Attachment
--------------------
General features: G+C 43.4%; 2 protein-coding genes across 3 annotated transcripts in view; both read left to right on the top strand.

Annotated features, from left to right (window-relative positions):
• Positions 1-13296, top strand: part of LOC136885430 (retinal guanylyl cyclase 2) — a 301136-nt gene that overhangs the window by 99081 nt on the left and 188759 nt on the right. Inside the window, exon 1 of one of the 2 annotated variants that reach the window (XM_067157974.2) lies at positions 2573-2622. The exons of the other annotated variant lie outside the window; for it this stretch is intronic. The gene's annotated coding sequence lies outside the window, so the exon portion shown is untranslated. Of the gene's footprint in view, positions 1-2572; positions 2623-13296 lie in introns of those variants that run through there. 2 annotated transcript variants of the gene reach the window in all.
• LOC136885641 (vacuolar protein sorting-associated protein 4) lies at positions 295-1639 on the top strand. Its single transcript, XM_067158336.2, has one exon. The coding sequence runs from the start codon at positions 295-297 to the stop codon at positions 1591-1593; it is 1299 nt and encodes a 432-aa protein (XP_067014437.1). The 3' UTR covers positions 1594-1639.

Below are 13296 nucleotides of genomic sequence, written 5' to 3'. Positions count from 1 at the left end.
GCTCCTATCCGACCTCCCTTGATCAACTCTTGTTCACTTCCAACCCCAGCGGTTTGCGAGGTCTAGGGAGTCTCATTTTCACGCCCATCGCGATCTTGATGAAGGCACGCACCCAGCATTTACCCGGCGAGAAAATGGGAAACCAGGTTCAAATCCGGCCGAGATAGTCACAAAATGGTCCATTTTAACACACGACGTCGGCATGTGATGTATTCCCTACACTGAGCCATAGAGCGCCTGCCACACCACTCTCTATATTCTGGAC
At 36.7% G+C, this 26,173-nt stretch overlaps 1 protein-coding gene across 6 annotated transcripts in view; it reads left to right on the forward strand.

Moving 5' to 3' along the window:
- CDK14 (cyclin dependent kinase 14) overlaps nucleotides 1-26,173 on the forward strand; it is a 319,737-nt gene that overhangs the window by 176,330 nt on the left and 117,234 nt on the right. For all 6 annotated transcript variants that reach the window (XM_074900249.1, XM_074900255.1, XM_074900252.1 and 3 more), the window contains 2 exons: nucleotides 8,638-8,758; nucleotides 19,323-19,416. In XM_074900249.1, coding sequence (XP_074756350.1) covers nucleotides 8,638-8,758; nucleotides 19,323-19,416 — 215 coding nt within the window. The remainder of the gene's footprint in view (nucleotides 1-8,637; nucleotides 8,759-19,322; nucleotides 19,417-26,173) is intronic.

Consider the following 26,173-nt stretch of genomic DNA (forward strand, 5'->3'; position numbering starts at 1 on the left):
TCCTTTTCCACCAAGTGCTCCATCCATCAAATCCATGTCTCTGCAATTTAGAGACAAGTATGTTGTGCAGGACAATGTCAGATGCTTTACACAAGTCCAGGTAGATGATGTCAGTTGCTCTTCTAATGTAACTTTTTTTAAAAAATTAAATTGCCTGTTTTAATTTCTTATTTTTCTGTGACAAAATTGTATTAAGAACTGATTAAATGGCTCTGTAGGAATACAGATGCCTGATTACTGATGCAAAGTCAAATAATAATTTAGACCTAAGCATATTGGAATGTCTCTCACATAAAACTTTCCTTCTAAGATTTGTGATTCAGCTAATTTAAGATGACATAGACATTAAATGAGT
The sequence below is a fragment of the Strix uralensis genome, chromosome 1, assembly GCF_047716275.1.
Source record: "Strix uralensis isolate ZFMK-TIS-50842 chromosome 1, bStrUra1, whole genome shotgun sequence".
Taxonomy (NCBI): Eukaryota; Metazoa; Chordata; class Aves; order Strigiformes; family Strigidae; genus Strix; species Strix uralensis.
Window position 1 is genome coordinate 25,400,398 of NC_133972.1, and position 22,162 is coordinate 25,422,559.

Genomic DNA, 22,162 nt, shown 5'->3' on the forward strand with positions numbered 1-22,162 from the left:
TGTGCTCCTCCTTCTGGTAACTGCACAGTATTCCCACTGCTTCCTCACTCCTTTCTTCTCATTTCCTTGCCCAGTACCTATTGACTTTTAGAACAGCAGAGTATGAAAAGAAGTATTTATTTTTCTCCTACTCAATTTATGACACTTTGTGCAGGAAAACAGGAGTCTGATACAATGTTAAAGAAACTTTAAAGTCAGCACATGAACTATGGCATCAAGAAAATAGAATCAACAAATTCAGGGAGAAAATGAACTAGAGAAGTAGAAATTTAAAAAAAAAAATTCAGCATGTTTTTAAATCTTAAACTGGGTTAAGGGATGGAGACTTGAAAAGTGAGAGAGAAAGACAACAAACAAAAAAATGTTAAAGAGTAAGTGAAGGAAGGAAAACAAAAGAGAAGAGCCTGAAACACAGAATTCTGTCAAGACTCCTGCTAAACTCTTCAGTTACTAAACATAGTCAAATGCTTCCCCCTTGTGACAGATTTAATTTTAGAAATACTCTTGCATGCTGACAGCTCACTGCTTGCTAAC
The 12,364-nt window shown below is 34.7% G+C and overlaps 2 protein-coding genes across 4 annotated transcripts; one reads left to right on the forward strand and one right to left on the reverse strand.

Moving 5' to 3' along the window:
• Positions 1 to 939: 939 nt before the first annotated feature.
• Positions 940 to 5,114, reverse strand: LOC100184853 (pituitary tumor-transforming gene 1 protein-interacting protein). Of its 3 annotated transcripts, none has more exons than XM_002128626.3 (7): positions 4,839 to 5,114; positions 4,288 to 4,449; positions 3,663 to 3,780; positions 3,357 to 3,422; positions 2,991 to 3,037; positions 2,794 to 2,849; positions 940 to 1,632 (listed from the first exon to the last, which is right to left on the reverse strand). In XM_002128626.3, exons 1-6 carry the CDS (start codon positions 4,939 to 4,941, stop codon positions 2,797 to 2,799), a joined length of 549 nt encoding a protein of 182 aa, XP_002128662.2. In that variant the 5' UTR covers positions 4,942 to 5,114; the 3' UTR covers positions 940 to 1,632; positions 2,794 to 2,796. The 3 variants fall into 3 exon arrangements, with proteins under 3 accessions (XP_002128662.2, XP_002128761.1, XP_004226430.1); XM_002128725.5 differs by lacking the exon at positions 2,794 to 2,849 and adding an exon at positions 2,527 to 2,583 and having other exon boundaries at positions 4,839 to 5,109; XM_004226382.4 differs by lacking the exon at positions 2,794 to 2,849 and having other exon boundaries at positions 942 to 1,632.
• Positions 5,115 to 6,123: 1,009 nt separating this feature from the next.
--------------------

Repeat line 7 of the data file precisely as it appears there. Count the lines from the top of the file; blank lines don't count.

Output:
At 36.7% G+C, this 26,173-nt stretch overlaps 1 protein-coding gene across 6 annotated transcripts in view; it reads left to right on the forward strand.